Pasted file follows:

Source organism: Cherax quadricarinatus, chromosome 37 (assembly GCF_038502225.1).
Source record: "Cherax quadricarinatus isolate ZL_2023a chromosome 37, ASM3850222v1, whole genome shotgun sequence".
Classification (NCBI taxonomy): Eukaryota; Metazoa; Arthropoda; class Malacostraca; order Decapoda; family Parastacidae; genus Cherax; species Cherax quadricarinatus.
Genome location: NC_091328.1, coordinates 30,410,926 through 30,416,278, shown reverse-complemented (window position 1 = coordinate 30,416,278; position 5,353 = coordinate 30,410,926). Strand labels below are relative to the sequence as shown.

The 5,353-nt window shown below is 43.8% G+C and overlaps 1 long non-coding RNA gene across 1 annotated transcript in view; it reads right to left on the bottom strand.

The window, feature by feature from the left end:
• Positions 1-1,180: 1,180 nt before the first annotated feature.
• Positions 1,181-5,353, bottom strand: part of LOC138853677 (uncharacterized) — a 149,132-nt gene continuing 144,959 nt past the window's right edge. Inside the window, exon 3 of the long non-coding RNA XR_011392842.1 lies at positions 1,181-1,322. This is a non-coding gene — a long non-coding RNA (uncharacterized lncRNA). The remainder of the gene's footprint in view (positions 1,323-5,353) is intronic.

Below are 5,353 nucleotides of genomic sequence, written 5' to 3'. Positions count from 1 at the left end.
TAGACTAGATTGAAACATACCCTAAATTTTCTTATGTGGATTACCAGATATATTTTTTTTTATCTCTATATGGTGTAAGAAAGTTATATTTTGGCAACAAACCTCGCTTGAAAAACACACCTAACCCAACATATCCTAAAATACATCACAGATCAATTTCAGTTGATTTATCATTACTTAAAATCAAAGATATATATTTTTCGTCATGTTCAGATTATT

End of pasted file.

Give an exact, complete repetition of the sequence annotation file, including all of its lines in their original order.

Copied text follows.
Source organism: Cherax quadricarinatus, chromosome 37 (assembly GCF_038502225.1).
Source record: "Cherax quadricarinatus isolate ZL_2023a chromosome 37, ASM3850222v1, whole genome shotgun sequence".
Classification (NCBI taxonomy): Eukaryota; Metazoa; Arthropoda; class Malacostraca; order Decapoda; family Parastacidae; genus Cherax; species Cherax quadricarinatus.
Genome location: NC_091328.1, coordinates 30,410,926 through 30,416,278, shown reverse-complemented (window position 1 = coordinate 30,416,278; position 5,353 = coordinate 30,410,926). Strand labels below are relative to the sequence as shown.

The 5,353-nt window shown below is 43.8% G+C and overlaps 1 long non-coding RNA gene across 1 annotated transcript in view; it reads right to left on the bottom strand.

The window, feature by feature from the left end:
• Positions 1-1,180: 1,180 nt before the first annotated feature.
• Positions 1,181-5,353, bottom strand: part of LOC138853677 (uncharacterized) — a 149,132-nt gene continuing 144,959 nt past the window's right edge. Inside the window, exon 3 of the long non-coding RNA XR_011392842.1 lies at positions 1,181-1,322. This is a non-coding gene — a long non-coding RNA (uncharacterized lncRNA). The remainder of the gene's footprint in view (positions 1,323-5,353) is intronic.

Below are 5,353 nucleotides of genomic sequence, written 5' to 3'. Positions count from 1 at the left end.
TAGACTAGATTGAAACATACCCTAAATTTTCTTATGTGGATTACCAGATATATTTTTTTTTATCTCTATATGGTGTAAGAAAGTTATATTTTGGCAACAAACCTCGCTTGAAAAACACACCTAACCCAACATATCCTAAAATACATCACAGATCAATTTCAGTTGATTTATCATTACTTAAAATCAAAGATATATATTTTTCGTCATGTTCAGATTATT